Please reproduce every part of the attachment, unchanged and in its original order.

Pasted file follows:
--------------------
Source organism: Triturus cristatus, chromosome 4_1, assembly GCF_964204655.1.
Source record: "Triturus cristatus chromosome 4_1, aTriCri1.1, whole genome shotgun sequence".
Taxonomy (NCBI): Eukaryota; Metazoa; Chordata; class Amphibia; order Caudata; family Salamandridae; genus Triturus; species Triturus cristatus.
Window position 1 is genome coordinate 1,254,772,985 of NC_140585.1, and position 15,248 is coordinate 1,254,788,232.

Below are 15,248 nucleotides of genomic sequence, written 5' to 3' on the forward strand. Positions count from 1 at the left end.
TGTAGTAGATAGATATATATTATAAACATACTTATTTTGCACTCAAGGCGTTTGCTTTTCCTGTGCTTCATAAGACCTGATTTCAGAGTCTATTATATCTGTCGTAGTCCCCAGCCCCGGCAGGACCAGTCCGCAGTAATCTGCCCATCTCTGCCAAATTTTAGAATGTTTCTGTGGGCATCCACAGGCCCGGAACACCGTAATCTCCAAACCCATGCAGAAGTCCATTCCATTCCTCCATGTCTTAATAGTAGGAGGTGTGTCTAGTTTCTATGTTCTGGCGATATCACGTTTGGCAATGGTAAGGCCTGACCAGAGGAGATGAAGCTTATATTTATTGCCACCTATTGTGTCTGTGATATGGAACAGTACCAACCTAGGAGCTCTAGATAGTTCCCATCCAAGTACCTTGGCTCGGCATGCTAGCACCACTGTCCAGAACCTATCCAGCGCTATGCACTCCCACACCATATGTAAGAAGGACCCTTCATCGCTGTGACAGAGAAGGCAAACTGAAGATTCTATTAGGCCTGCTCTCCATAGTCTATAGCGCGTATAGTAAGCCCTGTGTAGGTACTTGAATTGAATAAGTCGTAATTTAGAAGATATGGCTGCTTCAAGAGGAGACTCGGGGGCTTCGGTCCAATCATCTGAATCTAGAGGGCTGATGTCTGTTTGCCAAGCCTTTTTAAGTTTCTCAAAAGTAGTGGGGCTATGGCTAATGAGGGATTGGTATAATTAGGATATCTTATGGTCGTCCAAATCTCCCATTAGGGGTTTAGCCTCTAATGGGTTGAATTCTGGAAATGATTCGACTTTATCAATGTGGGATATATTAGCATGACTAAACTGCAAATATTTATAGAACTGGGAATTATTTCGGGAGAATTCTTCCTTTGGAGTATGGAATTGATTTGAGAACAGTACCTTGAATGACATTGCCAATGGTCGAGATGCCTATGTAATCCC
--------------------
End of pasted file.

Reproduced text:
Source organism: Triturus cristatus, chromosome 4_1, assembly GCF_964204655.1.
Source record: "Triturus cristatus chromosome 4_1, aTriCri1.1, whole genome shotgun sequence".
Taxonomy (NCBI): Eukaryota; Metazoa; Chordata; class Amphibia; order Caudata; family Salamandridae; genus Triturus; species Triturus cristatus.
Window position 1 is genome coordinate 1,254,772,985 of NC_140585.1, and position 15,248 is coordinate 1,254,788,232.

Below are 15,248 nucleotides of genomic sequence, written 5' to 3' on the forward strand. Positions count from 1 at the left end.
TGTAGTAGATAGATATATATTATAAACATACTTATTTTGCACTCAAGGCGTTTGCTTTTCCTGTGCTTCATAAGACCTGATTTCAGAGTCTATTATATCTGTCGTAGTCCCCAGCCCCGGCAGGACCAGTCCGCAGTAATCTGCCCATCTCTGCCAAATTTTAGAATGTTTCTGTGGGCATCCACAGGCCCGGAACACCGTAATCTCCAAACCCATGCAGAAGTCCATTCCATTCCTCCATGTCTTAATAGTAGGAGGTGTGTCTAGTTTCTATGTTCTGGCGATATCACGTTTGGCAATGGTAAGGCCTGACCAGAGGAGATGAAGCTTATATTTATTGCCACCTATTGTGTCTGTGATATGGAACAGTACCAACCTAGGAGCTCTAGATAGTTCCCATCCAAGTACCTTGGCTCGGCATGCTAGCACCACTGTCCAGAACCTATCCAGCGCTATGCACTCCCACACCATATGTAAGAAGGACCCTTCATCGCTGTGACAGAGAAGGCAAACTGAAGATTCTATTAGGCCTGCTCTCCATAGTCTATAGCGCGTATAGTAAGCCCTGTGTAGGTACTTGAATTGAATAAGTCGTAATTTAGAAGATATGGCTGCTTCAAGAGGAGACTCGGGGGCTTCGGTCCAATCATCTGAATCTAGAGGGCTGATGTCTGTTTGCCAAGCCTTTTTAAGTTTCTCAAAAGTAGTGGGGCTATGGCTAATGAGGGATTGGTATAATTAGGATATCTTATGGTCGTCCAAATCTCCCATTAGGGGTTTAGCCTCTAATGGGTTGAATTCTGGAAATGATTCGACTTTATCAATGTGGGATATATTAGCATGACTAAACTGCAAATATTTATAGAACTGGGAATTATTTCGGGAGAATTCTTCCTTTGGAGTATGGAATTGATTTGAGAACAGTACCTTGAATGACATTGCCAATGGTCGAGATGCCTATGTAATCCC